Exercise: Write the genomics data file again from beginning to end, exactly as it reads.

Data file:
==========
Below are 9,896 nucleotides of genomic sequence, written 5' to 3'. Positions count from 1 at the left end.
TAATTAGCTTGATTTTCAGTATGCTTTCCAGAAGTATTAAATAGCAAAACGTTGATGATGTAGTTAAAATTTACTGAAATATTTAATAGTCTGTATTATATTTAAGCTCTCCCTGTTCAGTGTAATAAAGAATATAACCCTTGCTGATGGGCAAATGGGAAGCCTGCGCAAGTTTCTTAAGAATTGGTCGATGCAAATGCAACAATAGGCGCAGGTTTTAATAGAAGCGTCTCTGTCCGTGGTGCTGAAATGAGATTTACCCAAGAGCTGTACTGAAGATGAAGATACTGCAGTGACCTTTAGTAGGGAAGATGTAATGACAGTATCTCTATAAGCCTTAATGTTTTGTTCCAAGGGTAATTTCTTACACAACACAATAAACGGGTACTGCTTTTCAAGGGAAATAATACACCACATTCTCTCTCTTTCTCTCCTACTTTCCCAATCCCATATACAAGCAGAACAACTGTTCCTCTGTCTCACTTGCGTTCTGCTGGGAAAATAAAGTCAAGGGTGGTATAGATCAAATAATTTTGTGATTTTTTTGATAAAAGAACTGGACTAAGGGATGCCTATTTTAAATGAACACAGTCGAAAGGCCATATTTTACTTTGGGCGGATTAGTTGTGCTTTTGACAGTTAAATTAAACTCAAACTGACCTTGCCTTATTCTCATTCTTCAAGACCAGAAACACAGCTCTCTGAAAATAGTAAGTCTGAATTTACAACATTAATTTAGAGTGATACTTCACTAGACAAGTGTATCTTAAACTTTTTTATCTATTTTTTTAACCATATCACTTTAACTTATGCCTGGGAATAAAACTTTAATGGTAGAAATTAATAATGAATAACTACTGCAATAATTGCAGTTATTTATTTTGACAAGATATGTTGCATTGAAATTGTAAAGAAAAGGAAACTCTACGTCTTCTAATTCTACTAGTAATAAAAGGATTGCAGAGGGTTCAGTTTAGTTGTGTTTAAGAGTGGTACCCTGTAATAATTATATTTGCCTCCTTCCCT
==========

Below are 9,896 nucleotides of genomic sequence, written 5' to 3'. Positions count from 1 at the left end.
TAATTAGCTTGATTTTCAGTATGCTTTCCAGAAGTATTAAATAGCAAAACGTTGATGATGTAGTTAAAATTTACTGAAATATTTAATAGTCTGTATTATATTTAAGCTCTCCCTGTTCAGTGTAATAAAGAATATAACCCTTGCTGATGGGCAAATGGGAAGCCTGCGCAAGTTTCTTAAGAATTGGTCGATGCAAATGCAACAATAGGCGCAGGTTTTAATAGAAGCGTCTCTGTCCGTGGTGCTGAAATGAGATTTACCCAAGAGCTGTACTGAAGATGAAGATACTGCAGTGACCTTTAGTAGGGAAGATGTAATGACAGTATCTCTATAAGCCTTAATGTTTTGTTCCAAGGGTAATTTCTTACACAACACAATAAACGGGTACTGCTTTTCAAGGGAAATAATACACCACATTCTCTCTCTTTCTCTCCTACTTTCCCAATCCCATATACAAGCAGAACAACTGTTCCTCTGTCTCACTTGCGTTCTGCTGGGAAAATAAAGTCAAGGGTGGTATAGATCAAATAATTTTGTGATTTTTTTGATAAAAGAACTGGACTAAGGGATGCCTATTTTAAATGAACACAGTCGAAAGGCCATATTTTACTTTGGGCGGATTAGTTGTGCTTTTGACAGTTAAATTAAACTCAAACTGACCTTGCCTTATTCTCATTCTTCAAGACCAGAAACACAGCTCTCTGAAAATAGTAAGTCTGAATTTACAACATTAATTTAGAGTGATACTTCACTAGACAAGTGTATCTTAAACTTTTTTATCTATTTTTTTAACCATATCACTTTAACTTATGCCTGGGAATAAAACTTTAATGGTAGAAATTAATAATGAATAACTACTGCAATAATTGCAGTTATTTATTTTGACAAGATATGTTGCATTGAAATTGTAAAGAAAAGGAAACTCTACGTCTTCTAATTCTACTAGTAATAAAAGGATTGCAGAGGGTTCAGTTTAGTTGTGTTTAAGAGTGGTACCCTGTAATAATTATATTTGCCTCCTTCCCT